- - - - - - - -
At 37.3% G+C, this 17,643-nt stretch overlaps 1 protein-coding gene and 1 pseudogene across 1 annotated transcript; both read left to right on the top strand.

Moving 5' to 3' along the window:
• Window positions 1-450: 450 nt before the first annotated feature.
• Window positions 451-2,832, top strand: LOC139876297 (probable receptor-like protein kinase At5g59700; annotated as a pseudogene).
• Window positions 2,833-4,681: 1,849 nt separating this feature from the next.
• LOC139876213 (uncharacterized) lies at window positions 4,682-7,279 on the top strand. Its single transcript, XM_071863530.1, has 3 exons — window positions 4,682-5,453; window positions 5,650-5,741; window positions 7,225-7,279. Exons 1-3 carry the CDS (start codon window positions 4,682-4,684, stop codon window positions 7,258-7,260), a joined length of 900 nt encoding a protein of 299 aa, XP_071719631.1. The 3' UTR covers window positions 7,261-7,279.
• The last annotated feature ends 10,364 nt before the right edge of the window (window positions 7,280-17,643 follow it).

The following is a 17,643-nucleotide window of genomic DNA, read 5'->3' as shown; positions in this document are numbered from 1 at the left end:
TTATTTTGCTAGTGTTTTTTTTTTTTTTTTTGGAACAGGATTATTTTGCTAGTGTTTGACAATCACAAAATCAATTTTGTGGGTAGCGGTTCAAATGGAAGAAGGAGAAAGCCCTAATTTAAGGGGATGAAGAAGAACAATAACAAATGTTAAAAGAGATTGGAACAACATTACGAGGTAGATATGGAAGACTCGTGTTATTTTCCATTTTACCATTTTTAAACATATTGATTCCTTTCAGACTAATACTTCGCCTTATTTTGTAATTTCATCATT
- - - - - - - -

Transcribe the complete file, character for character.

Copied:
At 37.3% G+C, this 17,643-nt stretch overlaps 1 protein-coding gene and 1 pseudogene across 1 annotated transcript; both read left to right on the top strand.

Moving 5' to 3' along the window:
• Window positions 1-450: 450 nt before the first annotated feature.
• Window positions 451-2,832, top strand: LOC139876297 (probable receptor-like protein kinase At5g59700; annotated as a pseudogene).
• Window positions 2,833-4,681: 1,849 nt separating this feature from the next.
• LOC139876213 (uncharacterized) lies at window positions 4,682-7,279 on the top strand. Its single transcript, XM_071863530.1, has 3 exons — window positions 4,682-5,453; window positions 5,650-5,741; window positions 7,225-7,279. Exons 1-3 carry the CDS (start codon window positions 4,682-4,684, stop codon window positions 7,258-7,260), a joined length of 900 nt encoding a protein of 299 aa, XP_071719631.1. The 3' UTR covers window positions 7,261-7,279.
• The last annotated feature ends 10,364 nt before the right edge of the window (window positions 7,280-17,643 follow it).

The following is a 17,643-nucleotide window of genomic DNA, read 5'->3' as shown; positions in this document are numbered from 1 at the left end:
TTATTTTGCTAGTGTTTTTTTTTTTTTTTTTGGAACAGGATTATTTTGCTAGTGTTTGACAATCACAAAATCAATTTTGTGGGTAGCGGTTCAAATGGAAGAAGGAGAAAGCCCTAATTTAAGGGGATGAAGAAGAACAATAACAAATGTTAAAAGAGATTGGAACAACATTACGAGGTAGATATGGAAGACTCGTGTTATTTTCCATTTTACCATTTTTAAACATATTGATTCCTTTCAGACTAATACTTCGCCTTATTTTGTAATTTCATCATT